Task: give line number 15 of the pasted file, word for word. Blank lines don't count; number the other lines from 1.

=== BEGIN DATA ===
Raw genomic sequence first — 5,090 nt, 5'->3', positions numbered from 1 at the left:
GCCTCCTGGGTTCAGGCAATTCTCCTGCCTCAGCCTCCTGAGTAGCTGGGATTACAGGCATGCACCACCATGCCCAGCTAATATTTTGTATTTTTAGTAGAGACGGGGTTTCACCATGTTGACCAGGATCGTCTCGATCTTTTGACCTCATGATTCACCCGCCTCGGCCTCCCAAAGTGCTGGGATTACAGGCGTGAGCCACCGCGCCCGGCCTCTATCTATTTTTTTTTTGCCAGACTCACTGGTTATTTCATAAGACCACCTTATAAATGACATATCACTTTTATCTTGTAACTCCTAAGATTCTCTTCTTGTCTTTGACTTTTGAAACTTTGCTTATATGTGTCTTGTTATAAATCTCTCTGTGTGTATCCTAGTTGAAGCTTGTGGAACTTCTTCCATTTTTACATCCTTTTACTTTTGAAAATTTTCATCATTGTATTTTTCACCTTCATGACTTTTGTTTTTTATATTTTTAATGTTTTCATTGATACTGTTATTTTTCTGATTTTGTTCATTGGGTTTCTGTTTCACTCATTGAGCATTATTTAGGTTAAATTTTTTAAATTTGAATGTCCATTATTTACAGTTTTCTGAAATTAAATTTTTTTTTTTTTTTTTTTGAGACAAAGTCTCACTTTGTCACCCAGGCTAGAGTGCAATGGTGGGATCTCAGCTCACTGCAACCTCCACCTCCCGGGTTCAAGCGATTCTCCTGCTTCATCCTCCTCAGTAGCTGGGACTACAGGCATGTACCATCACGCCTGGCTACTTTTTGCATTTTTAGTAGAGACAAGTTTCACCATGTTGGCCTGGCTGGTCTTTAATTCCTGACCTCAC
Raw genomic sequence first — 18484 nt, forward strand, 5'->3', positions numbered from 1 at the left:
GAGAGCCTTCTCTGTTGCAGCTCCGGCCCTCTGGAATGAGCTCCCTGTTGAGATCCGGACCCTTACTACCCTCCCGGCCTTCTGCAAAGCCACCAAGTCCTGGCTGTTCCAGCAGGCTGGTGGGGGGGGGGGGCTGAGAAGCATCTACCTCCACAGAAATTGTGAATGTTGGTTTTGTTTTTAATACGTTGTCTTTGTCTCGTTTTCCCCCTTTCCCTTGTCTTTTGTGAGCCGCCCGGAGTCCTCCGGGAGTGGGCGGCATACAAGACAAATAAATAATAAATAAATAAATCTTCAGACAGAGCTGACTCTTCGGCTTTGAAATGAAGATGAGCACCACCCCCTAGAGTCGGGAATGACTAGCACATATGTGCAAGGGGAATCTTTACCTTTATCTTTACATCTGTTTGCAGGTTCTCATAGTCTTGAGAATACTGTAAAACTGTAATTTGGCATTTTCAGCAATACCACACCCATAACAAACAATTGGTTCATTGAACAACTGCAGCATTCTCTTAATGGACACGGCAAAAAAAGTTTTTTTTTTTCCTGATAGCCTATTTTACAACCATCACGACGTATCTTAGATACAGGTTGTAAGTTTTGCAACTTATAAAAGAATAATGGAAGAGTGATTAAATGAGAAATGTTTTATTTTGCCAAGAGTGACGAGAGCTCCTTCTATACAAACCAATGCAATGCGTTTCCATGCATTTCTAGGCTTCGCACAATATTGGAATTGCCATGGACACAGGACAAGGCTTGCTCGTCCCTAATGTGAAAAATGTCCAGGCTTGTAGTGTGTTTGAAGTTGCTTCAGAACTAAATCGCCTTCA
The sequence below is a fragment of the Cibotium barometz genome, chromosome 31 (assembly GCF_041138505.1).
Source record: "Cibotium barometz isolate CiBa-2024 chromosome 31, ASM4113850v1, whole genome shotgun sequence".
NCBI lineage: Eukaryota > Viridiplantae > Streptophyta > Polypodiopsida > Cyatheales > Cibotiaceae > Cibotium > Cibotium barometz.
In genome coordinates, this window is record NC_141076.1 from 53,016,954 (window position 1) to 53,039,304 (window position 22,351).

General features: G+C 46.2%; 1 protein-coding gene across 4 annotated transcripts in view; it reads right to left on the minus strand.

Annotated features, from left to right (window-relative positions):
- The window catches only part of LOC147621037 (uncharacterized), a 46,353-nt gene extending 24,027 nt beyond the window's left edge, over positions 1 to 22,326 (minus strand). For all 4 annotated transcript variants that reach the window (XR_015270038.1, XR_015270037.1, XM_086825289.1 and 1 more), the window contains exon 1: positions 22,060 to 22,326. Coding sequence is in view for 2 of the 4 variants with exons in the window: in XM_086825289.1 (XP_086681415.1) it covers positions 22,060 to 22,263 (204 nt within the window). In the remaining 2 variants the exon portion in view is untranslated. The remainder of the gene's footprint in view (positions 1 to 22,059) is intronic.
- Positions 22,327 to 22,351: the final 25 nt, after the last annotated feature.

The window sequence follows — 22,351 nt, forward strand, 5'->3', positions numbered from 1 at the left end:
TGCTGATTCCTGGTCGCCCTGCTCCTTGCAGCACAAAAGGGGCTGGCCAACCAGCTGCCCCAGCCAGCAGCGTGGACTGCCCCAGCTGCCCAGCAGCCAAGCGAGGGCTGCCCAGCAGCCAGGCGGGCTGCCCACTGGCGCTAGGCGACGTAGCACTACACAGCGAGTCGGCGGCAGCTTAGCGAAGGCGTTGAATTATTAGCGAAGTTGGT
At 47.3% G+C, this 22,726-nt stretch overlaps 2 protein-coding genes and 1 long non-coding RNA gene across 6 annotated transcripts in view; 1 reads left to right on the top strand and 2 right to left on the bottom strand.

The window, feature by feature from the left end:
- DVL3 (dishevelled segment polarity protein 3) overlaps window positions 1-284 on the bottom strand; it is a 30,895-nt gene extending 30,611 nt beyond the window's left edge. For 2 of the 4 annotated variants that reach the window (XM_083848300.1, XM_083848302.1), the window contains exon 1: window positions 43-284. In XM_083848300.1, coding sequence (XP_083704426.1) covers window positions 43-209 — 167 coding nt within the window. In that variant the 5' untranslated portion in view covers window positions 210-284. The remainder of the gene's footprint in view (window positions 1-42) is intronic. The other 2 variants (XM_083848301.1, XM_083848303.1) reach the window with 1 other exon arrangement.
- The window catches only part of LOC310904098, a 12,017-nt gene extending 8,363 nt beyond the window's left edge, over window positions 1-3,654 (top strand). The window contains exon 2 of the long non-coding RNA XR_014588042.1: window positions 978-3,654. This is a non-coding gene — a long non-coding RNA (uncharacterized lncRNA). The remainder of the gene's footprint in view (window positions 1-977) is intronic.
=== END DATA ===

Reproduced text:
At 47.3% G+C, this 22,726-nt stretch overlaps 2 protein-coding genes and 1 long non-coding RNA gene across 6 annotated transcripts in view; 1 reads left to right on the top strand and 2 right to left on the bottom strand.